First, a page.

Massachusetts Has Healthiest Children in United States

by | Feb 26, 2024 | Children |

For the fifth consecutive year, a national report is highlighting key data that shows infants and toddlers face increasing challenges related to income inequality, housing, child care, physical health and mental health depending on where they live in the United States.

The State of Babies Yearbook: 2003, released by the nonpartisan research organization Zero to Three, details areas where each state performed better or worse than national averages.

The report ranks states based on more than 60 indicators across three policy framework domains — Good Health, Strong Families, and Positive Early Learning Experiences — and then groups states into one of four categories.

Indicators on the well-being of babies and their families include: prenatal care received, maternal mental health, preterm births, received recommended vaccines, Medicaid plan coverage, food security, housing availability, neighborhood safety, economic security, preventive medical/dental care, and educational resources.

Twelve states are in the highest category overall — “working effectively” —  including: Alaska, Colorado, Connecticut, Maine, Maryland, Massachusetts, Minnesota, New Jersey, Oregon, Rhode Island, Vermont and Washington.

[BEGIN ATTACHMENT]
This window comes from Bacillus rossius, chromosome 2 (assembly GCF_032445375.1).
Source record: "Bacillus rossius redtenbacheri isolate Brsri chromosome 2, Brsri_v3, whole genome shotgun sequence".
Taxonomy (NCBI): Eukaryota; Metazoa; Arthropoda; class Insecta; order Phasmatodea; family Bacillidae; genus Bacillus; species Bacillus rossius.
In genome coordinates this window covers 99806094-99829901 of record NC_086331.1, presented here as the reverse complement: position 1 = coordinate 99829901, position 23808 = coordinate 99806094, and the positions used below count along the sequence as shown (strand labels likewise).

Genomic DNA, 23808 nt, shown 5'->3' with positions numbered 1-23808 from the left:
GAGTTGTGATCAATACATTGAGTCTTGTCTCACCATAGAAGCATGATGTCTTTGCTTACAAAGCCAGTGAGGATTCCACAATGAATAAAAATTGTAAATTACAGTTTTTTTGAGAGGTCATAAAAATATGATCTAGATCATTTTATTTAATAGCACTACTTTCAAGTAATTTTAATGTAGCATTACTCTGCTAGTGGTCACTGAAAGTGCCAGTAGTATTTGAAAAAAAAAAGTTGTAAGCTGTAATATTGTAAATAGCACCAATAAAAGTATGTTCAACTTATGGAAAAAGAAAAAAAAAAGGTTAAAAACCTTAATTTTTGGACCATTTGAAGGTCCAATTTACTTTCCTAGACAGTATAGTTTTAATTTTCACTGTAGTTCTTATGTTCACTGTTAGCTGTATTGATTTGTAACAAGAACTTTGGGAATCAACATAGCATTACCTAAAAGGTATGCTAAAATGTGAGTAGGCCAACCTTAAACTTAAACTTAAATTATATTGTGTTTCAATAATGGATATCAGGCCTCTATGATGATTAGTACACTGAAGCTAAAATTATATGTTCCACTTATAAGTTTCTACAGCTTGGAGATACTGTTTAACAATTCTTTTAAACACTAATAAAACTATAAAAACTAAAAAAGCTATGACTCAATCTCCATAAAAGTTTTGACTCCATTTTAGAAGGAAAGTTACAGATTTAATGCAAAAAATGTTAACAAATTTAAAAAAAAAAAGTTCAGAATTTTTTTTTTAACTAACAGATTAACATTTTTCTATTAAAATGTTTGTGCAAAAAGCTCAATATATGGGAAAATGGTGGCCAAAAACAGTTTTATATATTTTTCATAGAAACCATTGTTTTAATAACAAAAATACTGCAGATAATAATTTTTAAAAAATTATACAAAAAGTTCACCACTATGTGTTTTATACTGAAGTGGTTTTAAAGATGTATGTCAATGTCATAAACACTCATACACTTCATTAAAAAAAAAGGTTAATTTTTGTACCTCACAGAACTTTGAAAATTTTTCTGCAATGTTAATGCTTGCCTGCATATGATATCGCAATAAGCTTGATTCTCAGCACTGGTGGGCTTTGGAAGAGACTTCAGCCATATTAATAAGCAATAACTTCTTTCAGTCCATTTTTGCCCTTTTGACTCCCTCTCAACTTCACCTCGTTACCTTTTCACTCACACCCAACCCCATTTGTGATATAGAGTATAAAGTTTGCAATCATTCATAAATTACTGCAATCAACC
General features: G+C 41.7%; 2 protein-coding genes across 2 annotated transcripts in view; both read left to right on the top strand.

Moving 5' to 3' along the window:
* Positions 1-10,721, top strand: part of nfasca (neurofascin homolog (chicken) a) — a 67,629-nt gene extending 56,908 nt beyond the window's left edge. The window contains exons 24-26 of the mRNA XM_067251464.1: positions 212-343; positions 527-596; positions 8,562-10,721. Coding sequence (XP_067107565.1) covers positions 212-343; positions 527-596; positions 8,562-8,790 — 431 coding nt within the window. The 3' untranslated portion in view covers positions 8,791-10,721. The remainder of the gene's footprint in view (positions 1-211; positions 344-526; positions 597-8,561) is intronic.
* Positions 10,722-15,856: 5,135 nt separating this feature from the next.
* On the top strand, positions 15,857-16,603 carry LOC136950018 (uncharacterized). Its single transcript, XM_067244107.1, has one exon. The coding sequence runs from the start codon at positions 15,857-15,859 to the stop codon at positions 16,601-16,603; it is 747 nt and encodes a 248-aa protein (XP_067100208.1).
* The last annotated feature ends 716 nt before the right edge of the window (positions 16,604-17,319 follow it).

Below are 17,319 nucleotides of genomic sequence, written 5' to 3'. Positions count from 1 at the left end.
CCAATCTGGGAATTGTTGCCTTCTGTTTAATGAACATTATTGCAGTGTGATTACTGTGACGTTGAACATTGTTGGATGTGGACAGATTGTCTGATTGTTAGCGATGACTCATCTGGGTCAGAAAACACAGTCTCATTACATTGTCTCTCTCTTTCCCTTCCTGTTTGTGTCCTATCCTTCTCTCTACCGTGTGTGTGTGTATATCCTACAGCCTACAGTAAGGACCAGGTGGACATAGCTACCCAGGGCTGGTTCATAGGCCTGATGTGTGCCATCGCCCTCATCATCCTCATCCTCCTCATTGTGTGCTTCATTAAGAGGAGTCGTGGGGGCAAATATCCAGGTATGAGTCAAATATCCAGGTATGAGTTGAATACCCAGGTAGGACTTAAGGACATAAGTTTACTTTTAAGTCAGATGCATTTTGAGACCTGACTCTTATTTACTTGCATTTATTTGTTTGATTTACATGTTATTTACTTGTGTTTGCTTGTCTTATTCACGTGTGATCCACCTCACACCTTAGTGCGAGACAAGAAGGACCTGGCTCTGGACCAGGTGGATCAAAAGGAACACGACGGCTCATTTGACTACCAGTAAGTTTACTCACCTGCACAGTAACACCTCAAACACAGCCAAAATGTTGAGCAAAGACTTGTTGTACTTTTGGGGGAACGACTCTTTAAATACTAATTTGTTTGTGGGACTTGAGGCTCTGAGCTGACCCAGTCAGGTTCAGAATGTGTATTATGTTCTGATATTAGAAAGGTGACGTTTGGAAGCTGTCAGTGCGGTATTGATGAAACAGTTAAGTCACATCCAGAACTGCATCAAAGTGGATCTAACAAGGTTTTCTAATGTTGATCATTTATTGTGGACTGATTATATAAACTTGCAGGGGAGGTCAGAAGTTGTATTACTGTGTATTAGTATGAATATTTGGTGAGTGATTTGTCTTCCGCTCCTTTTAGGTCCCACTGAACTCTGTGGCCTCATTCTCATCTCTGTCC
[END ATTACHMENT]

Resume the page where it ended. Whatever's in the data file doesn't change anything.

The next category — “improving outcomes” — also includes 12 states: California, Delaware, Hawaii, Indiana, Iowa, Michigan, Missouri, New Hampshire, New York, Pennsylvania, Utah and Wisconsin.

Thirteen states are in the second-to-last category — “reaching forward” — including: Illinois, Kansas, Montana, Nebraska, New Mexico, North Carolina, North Dakota, Ohio, Oklahoma, South Dakota, Tennessee, Virginia and West Virginia.

The last category — “getting started” — has 13 states as well, including: Alabama, Arizona, Arkansas, Florida, Georgia, Idaho, Kentucky, Louisiana, Mississippi, Nevada, South Carolina, Texas and Wyoming.

Other key findings from the State of Babies Yearbook:

• The United States is home to 11 million babies who comprise 3.4 percent of the nation’s population, approximately 900,000 fewer babies than 5 years ago.

• 52% of America’s babies are of color – making babies more diverse than at any other point in our nation’s history.

• Two million infants and toddlers in this country are living in poverty and 38.9% of babies live in low income or impoverished households.

• 14.2% of households with infants and toddlers are food insecure.

• 15.2% of infants and toddlers live in crowded housing.

• 10.1% of babies are born preterm, while the infant mortality rate per 1,000 live births is 5.4.

• 25.8% of babies and toddlers have lived through at least one adverse childhood experience, leaving them vulnerable to physical or mental health conditions.

The Yearbook also highlights five public policy areas where, if bold action is taken, outcomes can improve for babies across America. These policy areas are: The Crisis in Maternal and Infant Health; Seizing the Opportunity to Promote Positive Infant and Early Childhood Mental Health; A Commitment to Early Care and Education as a Public Good; The Hidden Developmental Threat of Unstable Housing; and The Economic Insecurity That Engulfs Many Babies.

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